Somerville Mayor Joe Curtatone has never been too fond of the state’s expanded gambling plans. He has been a vocal critic of the the 2011 legislation allowing for three casinos and a slots parlor in the state since it was passed, sparred with Wynn Resorts over a surrounding community agreement for the company’s planned Everett development, and was a prominent player in the failed effort to repeal the law at the ballot box in November. So it’s only natural to see the City of Somerville file suit to challenge the Massachusetts Gaming Commission’s awarding of a casino license for the Wynn project, as Curtatone’s administration did Thursday in Suffolk Superior Court.
The lawsuit is centered on the land deal around the Wynn proposal, The Boston Globe reports. Shortly after Wynn gained the gaming board’s approval, three men were indicted for allegedly hiding the ownership stake in the property, which Wynn intends to buy, of convicted felon Charles Lightbody (who was among the indicted). Somerville City Hall believes this makes the awarding of the license invalid.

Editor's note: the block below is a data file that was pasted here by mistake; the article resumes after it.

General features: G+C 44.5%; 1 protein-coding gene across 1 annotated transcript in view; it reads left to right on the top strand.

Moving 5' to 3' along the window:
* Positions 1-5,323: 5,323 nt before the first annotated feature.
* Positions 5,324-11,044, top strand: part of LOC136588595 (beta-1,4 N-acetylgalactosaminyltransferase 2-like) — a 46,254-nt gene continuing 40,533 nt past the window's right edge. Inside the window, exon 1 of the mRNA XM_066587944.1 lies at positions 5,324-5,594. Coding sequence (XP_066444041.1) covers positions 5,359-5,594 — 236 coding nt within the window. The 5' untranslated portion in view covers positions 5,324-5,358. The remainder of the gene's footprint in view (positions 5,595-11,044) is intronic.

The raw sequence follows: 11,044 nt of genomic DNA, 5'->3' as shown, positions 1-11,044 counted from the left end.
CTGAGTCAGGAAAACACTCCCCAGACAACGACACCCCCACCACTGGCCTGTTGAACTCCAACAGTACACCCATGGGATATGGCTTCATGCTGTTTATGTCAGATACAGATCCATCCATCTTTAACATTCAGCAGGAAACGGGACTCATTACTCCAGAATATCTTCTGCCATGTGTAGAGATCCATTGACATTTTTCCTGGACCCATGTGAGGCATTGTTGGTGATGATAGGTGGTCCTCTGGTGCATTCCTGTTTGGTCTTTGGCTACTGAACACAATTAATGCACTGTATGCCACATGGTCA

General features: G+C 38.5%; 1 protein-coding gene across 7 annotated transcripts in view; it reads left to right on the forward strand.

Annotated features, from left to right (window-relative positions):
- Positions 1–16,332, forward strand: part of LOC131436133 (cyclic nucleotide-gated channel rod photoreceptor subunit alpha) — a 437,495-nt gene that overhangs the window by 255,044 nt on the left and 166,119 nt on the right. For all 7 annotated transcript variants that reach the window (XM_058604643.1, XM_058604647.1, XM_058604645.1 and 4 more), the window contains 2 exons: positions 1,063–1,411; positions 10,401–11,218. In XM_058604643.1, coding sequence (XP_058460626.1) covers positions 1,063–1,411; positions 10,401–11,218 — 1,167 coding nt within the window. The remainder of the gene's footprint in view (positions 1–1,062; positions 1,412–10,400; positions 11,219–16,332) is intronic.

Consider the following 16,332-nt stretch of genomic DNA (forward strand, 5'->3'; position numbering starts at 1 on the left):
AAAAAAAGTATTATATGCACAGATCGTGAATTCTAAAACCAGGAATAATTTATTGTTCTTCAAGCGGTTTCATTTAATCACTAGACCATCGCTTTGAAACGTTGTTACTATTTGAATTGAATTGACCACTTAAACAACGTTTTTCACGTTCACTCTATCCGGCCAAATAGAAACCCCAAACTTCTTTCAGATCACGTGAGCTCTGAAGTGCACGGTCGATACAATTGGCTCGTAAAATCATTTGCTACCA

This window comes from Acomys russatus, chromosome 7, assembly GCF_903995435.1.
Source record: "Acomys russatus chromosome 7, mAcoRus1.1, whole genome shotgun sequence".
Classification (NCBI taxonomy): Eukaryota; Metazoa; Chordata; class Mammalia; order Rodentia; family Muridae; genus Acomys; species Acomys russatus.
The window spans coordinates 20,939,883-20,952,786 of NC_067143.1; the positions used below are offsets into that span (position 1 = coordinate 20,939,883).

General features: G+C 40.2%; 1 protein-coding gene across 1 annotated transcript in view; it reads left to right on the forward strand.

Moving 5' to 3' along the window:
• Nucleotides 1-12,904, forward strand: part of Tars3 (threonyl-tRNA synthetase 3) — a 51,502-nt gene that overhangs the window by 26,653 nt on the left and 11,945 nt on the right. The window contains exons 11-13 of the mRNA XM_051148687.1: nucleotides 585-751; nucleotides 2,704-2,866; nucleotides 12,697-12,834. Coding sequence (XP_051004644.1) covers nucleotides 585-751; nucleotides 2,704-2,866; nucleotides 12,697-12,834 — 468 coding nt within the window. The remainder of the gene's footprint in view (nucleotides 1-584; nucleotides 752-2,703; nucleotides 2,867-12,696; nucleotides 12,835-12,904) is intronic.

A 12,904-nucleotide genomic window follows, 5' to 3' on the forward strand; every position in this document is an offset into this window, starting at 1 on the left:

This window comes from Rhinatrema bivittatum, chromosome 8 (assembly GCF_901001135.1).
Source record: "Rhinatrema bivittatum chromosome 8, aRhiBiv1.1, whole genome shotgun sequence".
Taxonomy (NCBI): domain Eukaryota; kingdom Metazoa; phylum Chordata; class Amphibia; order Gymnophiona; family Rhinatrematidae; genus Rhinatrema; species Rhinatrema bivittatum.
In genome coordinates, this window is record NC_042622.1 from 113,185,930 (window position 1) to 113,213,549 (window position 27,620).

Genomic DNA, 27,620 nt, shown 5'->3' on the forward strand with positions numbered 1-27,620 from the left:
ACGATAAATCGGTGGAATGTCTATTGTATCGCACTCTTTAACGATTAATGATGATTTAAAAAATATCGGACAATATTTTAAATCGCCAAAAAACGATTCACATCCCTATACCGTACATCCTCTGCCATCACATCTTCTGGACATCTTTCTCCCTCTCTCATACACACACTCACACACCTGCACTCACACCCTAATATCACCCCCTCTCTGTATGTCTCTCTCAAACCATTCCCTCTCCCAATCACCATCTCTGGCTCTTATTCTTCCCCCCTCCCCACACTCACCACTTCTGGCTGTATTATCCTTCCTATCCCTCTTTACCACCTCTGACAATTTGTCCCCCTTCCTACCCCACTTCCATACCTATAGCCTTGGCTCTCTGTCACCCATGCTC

Curtatone’s administration joins Revere’s in suing the commission over the decision. Revere, of course, lost out to Everett and Wynn in its bid to host a Mohegan Sun casino, and the challenge from that city represents a faint glimmer of hope that the dream could stay alive. In Somerville’s case, it’s not about what the city has to gain—it’s about what it would like to lose. Namely: a casino right around the corner from its own boundary with Boston near Sullivan Square, and just across the Mystic River from its development crown jewel at Assembly Row.